The Surging Cost Of Building Materials
The cost of building materials in construction projects, namely steel, and lumber, is currently surging. And despite this surge in costs, there remains a boom in commercial and residential development. The demand for housing and development persists and is driving this rapid increase in prices. Prices that were set even a few months ago are now unobtainable.
This rapid increase in price affects everyone involved in the construction development process: the owner, the general contractor, the subcontractors, and the suppliers. And because construction projects take months and years to complete, the parties to these construction contracts are often locked into old and unobtainable prices. Profit margins are shrinking. So what can these parties do?
An escalation clause is a provision written into a construction contract with directions on how to handle an unexpected or significant increase in the cost of building materials. An escalation clause does not control the cost of materials – that’s done by the market. But an escalation clause can help shift the responsibility of the increase in materials to a different party.
For example, the general contractor hires a subcontractor for wood framing. The subcontractor uses the local lumber yard to supply the wood. The lumber yard uses a supplier. The supplier increases the cost of wholesale lumber, which drives up the lumber yard’s prices. Two months ago, the lumber yard was selling lumber at $1,000 per thousand board feet. Now, the lumber yard has to increase this amount to $1,200 per thousand board feet. The subcontractor has to pay more for the lumber for wood framing, which drives up its operational cost. The subcontractor needs to make a profit, so it passes the cost up to the general contractor, which reduces the general contractor’s expected profit. Somewhere along this line, the increased price in lumber has cut into the general contractor’s bottom line. The general contractor notifies the owner of the increased cost in construction and that the original price of the owner/builder contract is going up. This creates contractual problems for everyone.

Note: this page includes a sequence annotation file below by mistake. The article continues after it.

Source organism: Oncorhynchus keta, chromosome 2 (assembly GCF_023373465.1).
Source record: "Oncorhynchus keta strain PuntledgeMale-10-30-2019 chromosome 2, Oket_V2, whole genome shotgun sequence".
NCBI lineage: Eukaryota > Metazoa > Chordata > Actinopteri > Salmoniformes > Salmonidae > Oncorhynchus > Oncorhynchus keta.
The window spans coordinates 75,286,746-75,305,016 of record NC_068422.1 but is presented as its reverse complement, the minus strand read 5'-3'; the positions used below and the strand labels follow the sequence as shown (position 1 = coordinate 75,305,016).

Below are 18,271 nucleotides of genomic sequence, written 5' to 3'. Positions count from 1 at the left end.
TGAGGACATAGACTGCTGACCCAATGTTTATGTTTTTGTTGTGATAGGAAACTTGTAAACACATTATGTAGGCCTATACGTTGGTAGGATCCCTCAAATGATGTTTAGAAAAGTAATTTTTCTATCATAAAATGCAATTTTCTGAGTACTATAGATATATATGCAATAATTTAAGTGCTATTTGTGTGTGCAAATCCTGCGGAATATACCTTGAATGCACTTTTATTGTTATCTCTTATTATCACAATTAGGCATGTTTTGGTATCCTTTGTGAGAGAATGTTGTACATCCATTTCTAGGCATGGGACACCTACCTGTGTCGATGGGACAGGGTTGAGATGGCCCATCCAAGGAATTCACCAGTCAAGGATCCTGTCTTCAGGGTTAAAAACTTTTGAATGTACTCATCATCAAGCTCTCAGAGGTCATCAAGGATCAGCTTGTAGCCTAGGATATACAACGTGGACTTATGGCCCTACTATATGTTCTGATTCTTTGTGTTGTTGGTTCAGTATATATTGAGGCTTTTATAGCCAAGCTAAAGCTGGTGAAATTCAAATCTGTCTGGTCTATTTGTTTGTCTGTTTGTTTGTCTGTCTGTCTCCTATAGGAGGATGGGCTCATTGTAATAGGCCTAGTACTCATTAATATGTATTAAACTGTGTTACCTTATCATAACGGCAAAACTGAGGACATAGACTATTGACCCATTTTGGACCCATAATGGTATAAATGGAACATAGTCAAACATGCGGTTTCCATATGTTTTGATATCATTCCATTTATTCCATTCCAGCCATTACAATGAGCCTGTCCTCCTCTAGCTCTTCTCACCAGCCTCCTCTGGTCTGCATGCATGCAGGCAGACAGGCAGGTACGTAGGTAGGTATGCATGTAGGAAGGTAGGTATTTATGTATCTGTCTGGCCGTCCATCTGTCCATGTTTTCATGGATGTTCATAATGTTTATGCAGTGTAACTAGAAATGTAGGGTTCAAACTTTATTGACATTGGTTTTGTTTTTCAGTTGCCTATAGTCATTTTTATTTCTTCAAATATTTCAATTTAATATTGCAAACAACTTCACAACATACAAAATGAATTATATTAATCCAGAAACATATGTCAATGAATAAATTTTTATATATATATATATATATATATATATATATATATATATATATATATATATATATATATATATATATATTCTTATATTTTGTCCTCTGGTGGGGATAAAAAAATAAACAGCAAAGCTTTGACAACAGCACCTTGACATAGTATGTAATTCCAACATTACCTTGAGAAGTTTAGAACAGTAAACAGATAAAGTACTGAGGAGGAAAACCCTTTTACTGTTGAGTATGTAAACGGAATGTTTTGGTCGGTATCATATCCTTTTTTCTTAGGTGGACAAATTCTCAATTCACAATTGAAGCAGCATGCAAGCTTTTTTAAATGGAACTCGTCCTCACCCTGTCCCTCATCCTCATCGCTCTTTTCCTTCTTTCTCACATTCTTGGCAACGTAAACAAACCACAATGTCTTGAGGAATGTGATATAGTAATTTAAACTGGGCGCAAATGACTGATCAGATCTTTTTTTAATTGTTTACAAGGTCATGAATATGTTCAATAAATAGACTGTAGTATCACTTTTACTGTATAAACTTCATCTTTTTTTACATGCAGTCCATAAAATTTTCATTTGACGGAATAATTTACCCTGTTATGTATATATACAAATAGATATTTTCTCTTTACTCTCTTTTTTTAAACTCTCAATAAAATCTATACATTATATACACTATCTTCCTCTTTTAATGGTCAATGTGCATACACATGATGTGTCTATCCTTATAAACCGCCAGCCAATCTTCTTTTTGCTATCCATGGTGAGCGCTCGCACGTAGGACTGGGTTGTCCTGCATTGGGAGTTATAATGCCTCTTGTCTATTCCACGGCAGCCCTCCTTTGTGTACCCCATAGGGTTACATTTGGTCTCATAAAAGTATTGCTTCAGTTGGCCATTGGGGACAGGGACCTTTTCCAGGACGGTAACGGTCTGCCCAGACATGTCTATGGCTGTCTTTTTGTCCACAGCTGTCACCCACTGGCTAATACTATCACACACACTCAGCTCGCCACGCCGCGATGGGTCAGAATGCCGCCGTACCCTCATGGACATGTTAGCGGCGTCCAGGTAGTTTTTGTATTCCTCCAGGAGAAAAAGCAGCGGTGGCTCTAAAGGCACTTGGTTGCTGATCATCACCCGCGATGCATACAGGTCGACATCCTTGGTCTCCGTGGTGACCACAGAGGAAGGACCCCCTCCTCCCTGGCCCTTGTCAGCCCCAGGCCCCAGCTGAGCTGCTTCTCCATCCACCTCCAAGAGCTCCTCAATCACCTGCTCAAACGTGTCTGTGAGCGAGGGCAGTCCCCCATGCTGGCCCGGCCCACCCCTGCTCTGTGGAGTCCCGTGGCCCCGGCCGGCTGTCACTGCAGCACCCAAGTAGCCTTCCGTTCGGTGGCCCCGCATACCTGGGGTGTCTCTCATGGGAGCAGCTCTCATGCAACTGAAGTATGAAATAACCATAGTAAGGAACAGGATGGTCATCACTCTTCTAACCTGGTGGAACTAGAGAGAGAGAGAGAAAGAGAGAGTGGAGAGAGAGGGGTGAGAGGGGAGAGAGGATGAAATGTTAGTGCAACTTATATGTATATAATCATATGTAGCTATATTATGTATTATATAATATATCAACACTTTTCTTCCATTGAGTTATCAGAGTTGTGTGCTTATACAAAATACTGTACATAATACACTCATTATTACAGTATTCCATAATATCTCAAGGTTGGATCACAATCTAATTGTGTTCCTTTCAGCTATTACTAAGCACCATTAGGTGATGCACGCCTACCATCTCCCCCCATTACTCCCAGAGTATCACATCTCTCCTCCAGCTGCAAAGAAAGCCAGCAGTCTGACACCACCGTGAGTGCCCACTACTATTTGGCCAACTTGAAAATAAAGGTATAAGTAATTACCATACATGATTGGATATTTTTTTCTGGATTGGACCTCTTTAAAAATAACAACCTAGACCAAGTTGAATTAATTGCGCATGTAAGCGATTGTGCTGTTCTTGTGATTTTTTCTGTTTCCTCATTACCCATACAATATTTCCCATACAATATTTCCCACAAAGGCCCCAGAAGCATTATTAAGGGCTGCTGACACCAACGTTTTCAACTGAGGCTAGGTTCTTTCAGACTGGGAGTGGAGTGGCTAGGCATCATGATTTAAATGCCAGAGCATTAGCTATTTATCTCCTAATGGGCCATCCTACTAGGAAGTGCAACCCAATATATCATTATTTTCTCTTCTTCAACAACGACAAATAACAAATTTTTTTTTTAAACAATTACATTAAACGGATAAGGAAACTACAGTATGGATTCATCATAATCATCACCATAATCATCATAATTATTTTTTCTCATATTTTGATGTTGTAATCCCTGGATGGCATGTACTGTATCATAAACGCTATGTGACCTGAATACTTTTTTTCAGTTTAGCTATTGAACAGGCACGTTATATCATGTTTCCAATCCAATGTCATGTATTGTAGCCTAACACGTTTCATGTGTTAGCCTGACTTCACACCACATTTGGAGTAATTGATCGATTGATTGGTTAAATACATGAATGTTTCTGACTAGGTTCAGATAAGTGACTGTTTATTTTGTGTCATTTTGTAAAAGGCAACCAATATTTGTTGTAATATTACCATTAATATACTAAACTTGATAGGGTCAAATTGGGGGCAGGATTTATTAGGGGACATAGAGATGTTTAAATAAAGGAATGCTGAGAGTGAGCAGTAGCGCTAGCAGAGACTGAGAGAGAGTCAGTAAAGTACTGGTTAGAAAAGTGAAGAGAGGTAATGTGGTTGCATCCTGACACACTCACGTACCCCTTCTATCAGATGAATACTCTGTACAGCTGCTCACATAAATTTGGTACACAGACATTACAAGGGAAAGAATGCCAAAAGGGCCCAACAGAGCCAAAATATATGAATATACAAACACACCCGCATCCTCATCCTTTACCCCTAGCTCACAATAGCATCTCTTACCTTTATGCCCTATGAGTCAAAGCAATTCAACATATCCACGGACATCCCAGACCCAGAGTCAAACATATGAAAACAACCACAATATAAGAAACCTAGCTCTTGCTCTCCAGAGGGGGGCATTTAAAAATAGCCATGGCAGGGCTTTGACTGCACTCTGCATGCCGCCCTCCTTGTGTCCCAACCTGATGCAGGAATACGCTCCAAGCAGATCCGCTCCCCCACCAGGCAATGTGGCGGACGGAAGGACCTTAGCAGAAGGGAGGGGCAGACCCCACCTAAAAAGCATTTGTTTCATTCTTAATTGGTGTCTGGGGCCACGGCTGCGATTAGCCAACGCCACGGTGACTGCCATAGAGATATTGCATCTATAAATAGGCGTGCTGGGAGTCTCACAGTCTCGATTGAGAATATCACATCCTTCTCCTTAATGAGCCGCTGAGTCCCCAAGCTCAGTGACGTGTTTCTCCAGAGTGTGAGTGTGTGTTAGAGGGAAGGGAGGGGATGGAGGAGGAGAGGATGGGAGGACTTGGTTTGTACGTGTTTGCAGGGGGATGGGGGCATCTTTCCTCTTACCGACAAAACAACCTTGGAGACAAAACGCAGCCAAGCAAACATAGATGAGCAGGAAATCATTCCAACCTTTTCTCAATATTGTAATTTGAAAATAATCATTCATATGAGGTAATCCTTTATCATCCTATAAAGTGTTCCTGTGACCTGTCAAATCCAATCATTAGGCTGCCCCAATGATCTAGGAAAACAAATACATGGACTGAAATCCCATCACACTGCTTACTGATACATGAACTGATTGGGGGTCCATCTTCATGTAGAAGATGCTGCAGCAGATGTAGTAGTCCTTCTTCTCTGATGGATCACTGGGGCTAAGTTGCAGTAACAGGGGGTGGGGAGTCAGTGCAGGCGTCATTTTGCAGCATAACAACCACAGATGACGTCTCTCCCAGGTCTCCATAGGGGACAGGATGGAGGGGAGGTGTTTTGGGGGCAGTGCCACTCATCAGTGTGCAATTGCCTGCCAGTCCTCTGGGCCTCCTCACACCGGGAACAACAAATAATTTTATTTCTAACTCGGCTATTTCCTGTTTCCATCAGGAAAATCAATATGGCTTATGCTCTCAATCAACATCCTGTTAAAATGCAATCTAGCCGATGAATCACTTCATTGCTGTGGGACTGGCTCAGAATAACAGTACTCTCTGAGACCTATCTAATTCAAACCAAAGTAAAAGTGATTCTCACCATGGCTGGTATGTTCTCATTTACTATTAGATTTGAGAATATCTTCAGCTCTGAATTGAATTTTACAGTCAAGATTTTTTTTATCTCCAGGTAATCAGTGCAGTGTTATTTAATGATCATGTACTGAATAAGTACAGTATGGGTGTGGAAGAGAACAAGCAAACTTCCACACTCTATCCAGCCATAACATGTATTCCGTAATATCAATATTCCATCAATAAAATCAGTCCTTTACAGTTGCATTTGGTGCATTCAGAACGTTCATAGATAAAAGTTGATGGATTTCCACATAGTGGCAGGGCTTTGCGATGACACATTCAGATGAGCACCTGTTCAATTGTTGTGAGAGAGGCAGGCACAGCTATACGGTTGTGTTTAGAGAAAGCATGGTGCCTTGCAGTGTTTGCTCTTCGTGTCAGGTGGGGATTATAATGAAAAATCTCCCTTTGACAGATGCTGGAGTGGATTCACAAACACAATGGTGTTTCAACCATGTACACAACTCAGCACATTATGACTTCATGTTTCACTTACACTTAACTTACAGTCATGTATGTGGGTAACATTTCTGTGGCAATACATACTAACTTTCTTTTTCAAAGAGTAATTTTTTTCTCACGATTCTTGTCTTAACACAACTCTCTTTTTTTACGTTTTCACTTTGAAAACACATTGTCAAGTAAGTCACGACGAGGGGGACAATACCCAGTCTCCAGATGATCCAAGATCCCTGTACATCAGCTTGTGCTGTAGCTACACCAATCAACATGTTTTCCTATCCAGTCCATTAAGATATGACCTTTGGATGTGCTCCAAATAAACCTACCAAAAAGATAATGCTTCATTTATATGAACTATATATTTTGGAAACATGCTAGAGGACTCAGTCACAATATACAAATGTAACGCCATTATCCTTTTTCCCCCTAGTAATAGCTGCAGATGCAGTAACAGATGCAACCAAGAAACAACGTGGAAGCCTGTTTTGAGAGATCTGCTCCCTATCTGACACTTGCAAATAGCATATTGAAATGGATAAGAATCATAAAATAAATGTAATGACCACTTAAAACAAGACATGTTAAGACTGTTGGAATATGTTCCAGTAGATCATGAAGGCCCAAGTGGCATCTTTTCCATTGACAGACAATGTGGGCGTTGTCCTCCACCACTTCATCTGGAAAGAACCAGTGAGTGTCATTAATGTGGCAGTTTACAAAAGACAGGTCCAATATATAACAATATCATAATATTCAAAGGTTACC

An escalation clause can determine who is responsible for paying this increased cost, usually the owner if the costs cross a certain percentage. The escalation clause can identify that the market for materials is volatile and all parties are using their best efforts to properly estimate the cost. The parties acknowledge that the price of these materials may go up and that someone in the construction process – the owner, the general contractor, the subcontractor, or the supplier – has to be responsible for this increased cost. The escalation clause can identify the types of materials subject to escalation, the requirement that any increased cost is supported by documentation (receipts, invoices, etc.), and that written demands have to be made up and down the chain identifying the increase in cost. A properly drafted escalation clause will identify what happens when these material costs increase and the rights of all parties under the owner/builder agreement, the subcontractor agreements, and the supplier agreements.
If you have questions about construction contracts, please contact us!